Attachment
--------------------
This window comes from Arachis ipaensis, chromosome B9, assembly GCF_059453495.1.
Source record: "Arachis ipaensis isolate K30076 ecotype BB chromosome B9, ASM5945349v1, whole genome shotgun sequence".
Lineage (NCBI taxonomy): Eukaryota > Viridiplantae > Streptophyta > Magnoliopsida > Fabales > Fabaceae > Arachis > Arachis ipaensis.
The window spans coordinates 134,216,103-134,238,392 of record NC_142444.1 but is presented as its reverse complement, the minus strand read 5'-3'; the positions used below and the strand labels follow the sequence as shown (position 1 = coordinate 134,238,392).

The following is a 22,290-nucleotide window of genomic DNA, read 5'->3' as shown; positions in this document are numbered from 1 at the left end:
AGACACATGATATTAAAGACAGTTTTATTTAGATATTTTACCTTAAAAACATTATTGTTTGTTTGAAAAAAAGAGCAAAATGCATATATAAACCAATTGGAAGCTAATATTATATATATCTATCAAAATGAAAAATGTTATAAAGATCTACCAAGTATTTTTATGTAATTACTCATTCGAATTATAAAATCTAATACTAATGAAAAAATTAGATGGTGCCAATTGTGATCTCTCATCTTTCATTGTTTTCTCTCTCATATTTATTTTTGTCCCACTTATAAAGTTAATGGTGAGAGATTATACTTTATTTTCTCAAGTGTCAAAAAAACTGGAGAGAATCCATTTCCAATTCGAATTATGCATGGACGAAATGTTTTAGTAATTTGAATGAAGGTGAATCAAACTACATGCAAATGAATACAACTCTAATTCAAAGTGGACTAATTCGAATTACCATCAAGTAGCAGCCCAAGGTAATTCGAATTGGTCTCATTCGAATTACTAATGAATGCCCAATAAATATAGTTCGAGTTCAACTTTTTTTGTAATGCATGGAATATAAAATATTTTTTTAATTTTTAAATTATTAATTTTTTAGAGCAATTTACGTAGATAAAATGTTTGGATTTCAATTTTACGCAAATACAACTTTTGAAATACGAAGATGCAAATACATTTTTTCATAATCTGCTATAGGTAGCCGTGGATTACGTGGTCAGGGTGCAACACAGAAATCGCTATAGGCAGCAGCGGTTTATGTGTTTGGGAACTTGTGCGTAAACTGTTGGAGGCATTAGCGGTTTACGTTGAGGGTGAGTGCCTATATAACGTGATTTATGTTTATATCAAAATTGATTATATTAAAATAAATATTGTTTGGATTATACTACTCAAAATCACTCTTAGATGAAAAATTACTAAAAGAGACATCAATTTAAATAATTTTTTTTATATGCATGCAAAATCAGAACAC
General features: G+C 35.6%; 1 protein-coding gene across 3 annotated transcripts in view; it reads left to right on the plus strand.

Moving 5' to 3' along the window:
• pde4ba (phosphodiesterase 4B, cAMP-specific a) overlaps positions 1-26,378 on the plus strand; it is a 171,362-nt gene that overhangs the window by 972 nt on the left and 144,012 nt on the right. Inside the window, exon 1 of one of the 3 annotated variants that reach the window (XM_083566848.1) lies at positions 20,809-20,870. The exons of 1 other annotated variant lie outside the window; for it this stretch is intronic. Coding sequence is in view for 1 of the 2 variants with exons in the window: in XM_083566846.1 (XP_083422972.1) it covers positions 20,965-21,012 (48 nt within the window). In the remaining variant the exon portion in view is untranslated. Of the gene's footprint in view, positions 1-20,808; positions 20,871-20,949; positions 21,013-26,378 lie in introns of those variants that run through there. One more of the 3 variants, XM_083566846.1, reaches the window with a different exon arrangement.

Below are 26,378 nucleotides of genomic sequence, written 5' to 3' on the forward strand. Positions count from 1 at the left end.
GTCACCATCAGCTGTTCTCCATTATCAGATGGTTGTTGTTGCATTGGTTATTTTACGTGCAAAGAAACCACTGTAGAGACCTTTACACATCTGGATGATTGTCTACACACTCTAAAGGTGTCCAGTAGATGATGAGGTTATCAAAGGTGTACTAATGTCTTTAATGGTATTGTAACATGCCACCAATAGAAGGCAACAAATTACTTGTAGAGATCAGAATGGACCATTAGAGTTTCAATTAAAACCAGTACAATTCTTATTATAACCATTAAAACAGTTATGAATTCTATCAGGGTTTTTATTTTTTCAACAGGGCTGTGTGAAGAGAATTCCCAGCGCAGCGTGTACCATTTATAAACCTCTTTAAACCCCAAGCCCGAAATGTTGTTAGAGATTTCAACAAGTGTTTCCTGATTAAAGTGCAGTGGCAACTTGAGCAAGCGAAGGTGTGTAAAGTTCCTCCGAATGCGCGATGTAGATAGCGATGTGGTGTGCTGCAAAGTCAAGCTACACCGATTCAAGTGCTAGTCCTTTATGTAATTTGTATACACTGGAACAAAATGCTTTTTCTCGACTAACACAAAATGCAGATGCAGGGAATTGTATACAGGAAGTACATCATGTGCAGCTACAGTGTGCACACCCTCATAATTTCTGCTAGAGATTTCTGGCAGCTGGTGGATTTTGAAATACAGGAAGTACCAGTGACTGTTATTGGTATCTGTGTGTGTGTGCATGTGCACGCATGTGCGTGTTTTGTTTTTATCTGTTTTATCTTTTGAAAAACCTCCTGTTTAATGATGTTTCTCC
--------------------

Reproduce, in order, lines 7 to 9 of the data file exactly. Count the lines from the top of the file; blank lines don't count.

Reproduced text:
General features: G+C 35.6%; 1 protein-coding gene across 3 annotated transcripts in view; it reads left to right on the plus strand.

Moving 5' to 3' along the window:
• pde4ba (phosphodiesterase 4B, cAMP-specific a) overlaps positions 1-26,378 on the plus strand; it is a 171,362-nt gene that overhangs the window by 972 nt on the left and 144,012 nt on the right. Inside the window, exon 1 of one of the 3 annotated variants that reach the window (XM_083566848.1) lies at positions 20,809-20,870. The exons of 1 other annotated variant lie outside the window; for it this stretch is intronic. Coding sequence is in view for 1 of the 2 variants with exons in the window: in XM_083566846.1 (XP_083422972.1) it covers positions 20,965-21,012 (48 nt within the window). In the remaining variant the exon portion in view is untranslated. Of the gene's footprint in view, positions 1-20,808; positions 20,871-20,949; positions 21,013-26,378 lie in introns of those variants that run through there. One more of the 3 variants, XM_083566846.1, reaches the window with a different exon arrangement.